7_06/2011Nanotube Sensors: Selective Detection of Neurotoxin by Photoluminescent Peptide Nanotubes (Small 6/2011)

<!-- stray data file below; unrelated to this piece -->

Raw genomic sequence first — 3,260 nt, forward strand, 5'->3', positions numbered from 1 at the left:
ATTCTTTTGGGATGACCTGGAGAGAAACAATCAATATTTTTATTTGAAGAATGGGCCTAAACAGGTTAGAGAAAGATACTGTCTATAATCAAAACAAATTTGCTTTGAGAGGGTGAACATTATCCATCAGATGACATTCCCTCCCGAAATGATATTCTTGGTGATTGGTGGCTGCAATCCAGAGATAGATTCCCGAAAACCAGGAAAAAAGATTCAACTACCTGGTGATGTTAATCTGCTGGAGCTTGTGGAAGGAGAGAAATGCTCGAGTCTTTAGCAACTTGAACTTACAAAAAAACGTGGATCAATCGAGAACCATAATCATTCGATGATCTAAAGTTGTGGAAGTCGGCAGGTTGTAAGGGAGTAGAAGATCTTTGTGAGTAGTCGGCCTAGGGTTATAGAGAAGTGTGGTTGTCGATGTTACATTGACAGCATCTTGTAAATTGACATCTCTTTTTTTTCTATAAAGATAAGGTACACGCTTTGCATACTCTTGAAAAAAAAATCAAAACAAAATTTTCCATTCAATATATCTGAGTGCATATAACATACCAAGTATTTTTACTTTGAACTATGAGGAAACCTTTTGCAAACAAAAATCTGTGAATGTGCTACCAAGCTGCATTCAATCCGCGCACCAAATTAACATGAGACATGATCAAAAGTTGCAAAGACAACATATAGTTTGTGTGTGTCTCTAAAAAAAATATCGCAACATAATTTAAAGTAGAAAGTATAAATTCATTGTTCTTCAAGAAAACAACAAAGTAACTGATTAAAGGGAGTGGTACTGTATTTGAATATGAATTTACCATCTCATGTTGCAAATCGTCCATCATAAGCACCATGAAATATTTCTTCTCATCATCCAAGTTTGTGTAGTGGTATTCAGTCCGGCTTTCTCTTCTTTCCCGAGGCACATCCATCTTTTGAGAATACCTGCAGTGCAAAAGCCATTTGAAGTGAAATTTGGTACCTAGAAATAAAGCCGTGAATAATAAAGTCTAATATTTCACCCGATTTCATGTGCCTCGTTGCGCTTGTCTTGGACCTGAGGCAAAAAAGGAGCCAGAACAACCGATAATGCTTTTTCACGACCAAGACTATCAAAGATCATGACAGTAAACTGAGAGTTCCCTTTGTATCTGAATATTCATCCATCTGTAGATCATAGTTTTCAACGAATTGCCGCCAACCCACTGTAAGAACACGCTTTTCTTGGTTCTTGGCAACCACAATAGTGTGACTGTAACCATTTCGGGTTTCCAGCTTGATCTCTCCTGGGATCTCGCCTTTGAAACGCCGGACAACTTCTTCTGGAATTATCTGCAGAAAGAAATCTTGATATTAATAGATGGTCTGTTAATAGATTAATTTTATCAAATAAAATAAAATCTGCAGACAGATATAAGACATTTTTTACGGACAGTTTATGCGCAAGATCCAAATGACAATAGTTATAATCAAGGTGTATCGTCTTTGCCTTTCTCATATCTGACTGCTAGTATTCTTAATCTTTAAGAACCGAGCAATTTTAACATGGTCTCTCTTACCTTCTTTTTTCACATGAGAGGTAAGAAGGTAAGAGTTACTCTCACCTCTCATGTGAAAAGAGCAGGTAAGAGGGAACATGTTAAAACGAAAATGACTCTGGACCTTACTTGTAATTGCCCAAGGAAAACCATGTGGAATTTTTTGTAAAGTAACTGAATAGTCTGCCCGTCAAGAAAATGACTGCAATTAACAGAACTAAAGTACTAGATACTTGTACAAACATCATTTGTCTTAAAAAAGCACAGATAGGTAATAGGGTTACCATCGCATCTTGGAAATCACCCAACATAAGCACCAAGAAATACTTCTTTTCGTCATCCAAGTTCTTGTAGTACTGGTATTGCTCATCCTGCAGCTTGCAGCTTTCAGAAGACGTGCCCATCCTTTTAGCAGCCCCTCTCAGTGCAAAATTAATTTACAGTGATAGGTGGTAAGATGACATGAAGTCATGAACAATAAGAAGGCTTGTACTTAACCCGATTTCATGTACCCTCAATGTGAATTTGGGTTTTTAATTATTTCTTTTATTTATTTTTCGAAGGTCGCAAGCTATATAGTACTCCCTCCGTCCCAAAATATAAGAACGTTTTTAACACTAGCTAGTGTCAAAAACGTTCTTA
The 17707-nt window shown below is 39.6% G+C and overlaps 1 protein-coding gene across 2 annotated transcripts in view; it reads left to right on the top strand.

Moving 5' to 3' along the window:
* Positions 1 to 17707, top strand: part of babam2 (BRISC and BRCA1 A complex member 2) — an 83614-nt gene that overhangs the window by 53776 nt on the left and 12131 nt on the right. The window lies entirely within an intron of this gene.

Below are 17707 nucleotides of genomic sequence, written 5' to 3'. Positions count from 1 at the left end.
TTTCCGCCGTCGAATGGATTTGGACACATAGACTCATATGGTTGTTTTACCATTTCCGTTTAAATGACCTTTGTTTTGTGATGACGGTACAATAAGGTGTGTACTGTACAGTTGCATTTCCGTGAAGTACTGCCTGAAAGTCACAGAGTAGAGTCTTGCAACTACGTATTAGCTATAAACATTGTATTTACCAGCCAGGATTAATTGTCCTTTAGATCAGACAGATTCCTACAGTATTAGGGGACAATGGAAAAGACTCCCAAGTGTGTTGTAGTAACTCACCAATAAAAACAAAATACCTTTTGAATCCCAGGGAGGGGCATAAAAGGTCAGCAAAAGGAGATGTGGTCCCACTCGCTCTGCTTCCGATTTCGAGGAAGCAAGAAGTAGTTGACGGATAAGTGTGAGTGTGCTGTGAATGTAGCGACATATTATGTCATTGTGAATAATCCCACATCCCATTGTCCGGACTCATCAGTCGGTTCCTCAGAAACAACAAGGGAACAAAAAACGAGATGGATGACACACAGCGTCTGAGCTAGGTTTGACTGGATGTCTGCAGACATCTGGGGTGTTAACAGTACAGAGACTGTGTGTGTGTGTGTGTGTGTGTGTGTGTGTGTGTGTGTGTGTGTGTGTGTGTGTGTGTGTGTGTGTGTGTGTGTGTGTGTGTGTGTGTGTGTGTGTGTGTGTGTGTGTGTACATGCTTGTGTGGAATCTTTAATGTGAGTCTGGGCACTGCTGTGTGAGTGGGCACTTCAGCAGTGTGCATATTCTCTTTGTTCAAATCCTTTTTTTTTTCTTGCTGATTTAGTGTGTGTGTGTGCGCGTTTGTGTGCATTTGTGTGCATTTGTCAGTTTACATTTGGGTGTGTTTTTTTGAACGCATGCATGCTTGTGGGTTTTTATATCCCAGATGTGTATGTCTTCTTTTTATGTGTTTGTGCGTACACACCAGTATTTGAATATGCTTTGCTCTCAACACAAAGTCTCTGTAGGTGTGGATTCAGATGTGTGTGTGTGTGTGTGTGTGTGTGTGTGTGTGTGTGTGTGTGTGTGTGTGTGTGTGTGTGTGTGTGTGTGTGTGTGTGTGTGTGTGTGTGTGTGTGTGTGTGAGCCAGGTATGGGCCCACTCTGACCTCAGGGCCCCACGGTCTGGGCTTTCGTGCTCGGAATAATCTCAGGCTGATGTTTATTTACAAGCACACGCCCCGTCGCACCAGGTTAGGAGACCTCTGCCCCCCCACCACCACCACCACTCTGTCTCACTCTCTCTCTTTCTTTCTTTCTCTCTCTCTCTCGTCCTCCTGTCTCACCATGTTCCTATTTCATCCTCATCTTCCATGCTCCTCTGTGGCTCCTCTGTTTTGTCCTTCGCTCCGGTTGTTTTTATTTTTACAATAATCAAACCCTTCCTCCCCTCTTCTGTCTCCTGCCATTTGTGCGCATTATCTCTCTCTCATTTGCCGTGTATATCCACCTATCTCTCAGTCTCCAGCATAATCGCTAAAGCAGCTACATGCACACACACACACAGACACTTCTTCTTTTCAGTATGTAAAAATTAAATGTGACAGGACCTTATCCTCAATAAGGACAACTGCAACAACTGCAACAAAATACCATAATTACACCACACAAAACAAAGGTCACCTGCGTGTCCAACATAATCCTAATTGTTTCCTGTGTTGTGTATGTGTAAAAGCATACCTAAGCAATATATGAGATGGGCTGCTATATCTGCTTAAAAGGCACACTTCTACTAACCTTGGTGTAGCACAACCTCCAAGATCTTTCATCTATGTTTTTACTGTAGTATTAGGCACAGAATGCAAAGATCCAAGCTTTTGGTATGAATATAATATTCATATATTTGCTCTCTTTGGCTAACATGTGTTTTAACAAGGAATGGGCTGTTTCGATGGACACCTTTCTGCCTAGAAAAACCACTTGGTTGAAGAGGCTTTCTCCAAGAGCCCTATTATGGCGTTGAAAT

The cover image show self-assembled, photoluminescent peptide nanotubes that undergo a drastic quenching of their emission within a few seconds of exposure to paraoxon, a nitro-functionalized neurotoxin. Peptide-based nanotubes exhibit a strong photoluminescence by acting as a host matrix and an antenna for lanthanide complexes. The quenching of their photoluminescence occurs due to the interruption of cascaded-energy transfer from peptide nanotubes to lanthanide ions. Many neurotoxins inhibit the activity of acetylcholine esterase in the brain, leading to the termination of synaptic transmission in the central nervous system; they have been widely used as chemical warfare agents and pesticides. As a result, the development of sensing techniques for efficient detection of neurotoxins is critical for security and health. For more information please read the Communication “Selective Detection of Neurotoxin by Photoluminescent Peptide Nanotubes” by C. B. Park and co-workers, beginning on page 718. The assay platform developed provides high selectivity toward paraoxon among a variety of other compounds, the capability of which is attributed to the role of the nanotubes as a host matrix for lanthanide complexes.

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